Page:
Wednesday, March 14, 2018

Not Exactly Resigned

The New Jersey Supreme Court has suspended an attorney for three months.

He was admitted in 1975 and had been admonished and censured

Here the Disciplinary Review Board recommended the short suspension

On October 28, 2015, respondent sent a letter to the OAE, stating that he had retired from the practice of law and wished to resign from the New Jersey bar. Attached to the letter was an affidavit dated October 23, 2015, submitted pursuant to R. 1:20-22 (Resignation Without Prejudice), in which respondent certified that no disciplinary or criminal proceedings were pending against him. The certification was false, inasmuch as "there were pending disciplinary proceedings of which he was aware," doubtless a reference to the [pending] Roberts complaint.

He defaulted, ignoring the process but nonetheless

We find that the conduct falls between and appropriate discipline for respondent’s that imposed in McLauqhlin and Gross. McLaughlin had mitigation, but no prior discipline. Respondent has prior discipline but no mitigation. Respondent’s admonition and censure, however, are facially less serious than Gross’ two censures. Moreover, neither of respondent’s prior matters proceeded as a default. Based on these distinctions, had this matter not been before us as a default, we would have imposed a censure. Respondent, however, allowed this matter to proceed to us as a default. "A respondent’s default or failure to cooperate with the investigative authorities operates as an aggravating factor, which is sufficient to permit a penalty that would otherwise be appropriate to be further enhanced." In re Kivler, 193 N.J. 332, 342 (2008). For these reasons, we determined to impose a three-month suspension for respondent’s misconduct.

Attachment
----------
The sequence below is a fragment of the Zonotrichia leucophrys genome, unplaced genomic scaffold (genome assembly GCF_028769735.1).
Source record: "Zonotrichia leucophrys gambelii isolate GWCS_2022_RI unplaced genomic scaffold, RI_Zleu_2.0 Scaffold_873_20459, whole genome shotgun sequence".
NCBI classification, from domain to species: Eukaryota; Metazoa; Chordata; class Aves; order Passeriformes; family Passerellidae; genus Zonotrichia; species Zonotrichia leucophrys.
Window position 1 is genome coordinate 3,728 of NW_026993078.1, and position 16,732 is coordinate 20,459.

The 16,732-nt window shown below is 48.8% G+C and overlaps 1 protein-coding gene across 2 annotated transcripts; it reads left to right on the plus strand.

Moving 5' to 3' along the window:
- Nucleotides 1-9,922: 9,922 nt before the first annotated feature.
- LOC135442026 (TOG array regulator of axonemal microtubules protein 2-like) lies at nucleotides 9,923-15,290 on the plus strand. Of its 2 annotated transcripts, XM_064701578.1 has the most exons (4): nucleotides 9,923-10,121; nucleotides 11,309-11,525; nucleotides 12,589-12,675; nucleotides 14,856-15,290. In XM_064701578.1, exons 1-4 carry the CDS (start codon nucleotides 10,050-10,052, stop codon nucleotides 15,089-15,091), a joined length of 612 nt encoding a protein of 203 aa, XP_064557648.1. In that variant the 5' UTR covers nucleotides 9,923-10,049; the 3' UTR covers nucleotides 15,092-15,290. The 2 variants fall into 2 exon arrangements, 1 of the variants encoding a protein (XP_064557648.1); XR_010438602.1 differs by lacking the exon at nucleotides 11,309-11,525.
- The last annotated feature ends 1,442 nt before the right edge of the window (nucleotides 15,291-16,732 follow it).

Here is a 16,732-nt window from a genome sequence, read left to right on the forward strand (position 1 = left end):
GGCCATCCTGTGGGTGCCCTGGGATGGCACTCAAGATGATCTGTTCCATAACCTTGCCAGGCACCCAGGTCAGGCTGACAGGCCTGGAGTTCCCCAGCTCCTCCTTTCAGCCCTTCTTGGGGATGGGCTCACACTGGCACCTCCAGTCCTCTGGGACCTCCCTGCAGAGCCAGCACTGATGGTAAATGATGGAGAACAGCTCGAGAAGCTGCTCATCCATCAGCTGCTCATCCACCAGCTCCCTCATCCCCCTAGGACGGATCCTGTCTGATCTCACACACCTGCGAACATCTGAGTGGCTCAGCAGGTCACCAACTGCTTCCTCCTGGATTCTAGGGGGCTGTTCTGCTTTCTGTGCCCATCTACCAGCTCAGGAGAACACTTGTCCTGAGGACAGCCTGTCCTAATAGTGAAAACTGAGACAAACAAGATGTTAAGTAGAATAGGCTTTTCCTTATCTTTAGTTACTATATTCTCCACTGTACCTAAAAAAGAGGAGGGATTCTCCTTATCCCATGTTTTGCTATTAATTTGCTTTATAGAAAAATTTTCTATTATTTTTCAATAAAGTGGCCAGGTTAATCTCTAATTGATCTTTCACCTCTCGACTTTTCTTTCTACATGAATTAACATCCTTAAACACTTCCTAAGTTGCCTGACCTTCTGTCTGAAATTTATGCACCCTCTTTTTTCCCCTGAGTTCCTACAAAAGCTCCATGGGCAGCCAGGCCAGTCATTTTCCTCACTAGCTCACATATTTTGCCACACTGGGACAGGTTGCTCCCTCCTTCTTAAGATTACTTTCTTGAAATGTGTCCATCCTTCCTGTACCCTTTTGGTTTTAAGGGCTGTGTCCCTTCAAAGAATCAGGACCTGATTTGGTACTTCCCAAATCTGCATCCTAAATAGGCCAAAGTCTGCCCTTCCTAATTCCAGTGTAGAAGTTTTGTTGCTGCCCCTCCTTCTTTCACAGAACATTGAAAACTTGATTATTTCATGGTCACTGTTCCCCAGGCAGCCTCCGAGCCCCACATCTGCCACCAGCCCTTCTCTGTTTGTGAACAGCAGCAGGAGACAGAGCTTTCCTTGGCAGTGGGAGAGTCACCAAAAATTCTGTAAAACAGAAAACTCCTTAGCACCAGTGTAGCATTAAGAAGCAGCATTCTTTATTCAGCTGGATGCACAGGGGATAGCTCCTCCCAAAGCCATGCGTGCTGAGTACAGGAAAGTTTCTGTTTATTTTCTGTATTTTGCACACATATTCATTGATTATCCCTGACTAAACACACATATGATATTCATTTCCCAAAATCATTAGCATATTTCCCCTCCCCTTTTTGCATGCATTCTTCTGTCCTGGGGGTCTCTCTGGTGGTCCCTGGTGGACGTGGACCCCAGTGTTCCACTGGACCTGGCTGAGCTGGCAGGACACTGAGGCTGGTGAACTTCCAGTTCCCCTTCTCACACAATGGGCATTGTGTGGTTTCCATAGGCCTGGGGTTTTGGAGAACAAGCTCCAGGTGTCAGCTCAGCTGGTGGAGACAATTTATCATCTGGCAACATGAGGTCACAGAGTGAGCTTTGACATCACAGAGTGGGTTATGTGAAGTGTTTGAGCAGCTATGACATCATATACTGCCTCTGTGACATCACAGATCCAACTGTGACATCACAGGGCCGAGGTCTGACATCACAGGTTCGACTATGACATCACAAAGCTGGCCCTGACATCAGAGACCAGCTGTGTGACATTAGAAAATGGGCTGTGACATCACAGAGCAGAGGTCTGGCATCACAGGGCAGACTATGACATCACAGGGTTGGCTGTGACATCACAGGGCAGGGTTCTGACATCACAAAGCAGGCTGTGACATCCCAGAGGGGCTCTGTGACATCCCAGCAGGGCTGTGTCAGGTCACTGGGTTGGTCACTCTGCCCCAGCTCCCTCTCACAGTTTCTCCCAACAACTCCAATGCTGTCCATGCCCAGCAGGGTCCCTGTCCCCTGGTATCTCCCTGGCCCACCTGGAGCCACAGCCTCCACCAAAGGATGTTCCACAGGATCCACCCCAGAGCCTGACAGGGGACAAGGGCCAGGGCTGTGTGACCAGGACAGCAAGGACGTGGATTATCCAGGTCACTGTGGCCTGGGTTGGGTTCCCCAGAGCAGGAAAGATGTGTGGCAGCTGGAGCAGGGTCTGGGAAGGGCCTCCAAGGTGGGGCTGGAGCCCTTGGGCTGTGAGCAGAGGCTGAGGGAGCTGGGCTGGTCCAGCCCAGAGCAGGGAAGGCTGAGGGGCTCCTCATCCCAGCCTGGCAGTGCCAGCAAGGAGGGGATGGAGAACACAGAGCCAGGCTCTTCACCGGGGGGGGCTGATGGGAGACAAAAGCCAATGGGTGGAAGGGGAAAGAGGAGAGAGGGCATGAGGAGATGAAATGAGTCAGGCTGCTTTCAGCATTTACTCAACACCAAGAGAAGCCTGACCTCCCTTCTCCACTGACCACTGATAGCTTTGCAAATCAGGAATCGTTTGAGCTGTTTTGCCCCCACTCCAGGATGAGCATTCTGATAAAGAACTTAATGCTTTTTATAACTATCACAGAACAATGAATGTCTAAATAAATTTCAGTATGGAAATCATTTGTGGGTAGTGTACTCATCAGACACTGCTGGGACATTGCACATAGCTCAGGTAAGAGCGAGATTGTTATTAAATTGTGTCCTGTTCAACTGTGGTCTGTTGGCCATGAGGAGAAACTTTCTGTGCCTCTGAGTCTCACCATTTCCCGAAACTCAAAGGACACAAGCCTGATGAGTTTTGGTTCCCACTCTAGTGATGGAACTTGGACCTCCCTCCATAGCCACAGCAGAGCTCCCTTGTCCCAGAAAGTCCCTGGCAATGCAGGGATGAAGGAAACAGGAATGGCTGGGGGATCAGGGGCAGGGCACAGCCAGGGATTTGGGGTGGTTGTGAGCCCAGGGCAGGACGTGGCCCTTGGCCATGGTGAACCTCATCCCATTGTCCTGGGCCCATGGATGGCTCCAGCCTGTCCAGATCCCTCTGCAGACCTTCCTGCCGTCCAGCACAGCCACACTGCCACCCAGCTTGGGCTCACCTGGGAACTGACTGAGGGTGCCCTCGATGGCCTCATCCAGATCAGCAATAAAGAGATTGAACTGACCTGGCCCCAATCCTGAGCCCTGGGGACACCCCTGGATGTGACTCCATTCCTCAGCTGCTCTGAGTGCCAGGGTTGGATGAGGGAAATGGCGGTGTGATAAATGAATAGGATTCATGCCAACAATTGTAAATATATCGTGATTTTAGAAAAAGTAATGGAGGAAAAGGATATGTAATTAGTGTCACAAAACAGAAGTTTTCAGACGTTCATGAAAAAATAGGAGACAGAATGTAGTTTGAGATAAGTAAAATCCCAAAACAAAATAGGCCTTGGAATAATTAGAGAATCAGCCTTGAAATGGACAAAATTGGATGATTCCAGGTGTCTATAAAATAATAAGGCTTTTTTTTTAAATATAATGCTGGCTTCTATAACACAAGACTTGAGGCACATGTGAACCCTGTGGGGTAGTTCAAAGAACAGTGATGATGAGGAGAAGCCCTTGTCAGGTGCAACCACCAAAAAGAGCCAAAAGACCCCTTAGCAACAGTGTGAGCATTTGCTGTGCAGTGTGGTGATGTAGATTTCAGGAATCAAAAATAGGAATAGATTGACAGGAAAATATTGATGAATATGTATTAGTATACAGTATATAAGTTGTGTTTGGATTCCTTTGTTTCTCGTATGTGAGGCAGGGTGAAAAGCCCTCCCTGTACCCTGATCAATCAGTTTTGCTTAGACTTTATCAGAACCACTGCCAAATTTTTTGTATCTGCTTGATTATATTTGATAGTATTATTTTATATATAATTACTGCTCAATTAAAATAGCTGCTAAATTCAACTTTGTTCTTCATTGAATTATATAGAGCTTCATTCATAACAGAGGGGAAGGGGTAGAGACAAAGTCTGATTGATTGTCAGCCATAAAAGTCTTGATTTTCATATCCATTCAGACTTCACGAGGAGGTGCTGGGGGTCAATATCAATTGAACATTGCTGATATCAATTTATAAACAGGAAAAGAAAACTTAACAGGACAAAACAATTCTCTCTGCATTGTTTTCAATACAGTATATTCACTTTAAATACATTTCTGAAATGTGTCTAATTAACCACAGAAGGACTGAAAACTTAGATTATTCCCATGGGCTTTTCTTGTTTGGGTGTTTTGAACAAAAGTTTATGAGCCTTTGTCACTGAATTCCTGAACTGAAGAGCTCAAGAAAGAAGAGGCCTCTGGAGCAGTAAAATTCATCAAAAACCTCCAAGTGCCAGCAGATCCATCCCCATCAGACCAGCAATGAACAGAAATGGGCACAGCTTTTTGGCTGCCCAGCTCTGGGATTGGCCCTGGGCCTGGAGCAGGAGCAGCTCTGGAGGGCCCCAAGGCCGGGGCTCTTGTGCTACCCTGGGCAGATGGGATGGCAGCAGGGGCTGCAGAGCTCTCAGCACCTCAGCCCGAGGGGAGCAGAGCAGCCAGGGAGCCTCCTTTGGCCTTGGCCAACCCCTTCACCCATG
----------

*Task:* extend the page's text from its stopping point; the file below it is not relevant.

One board member favored another censure. (Mike Frisch)

Bar Discipline & Process | Permalink


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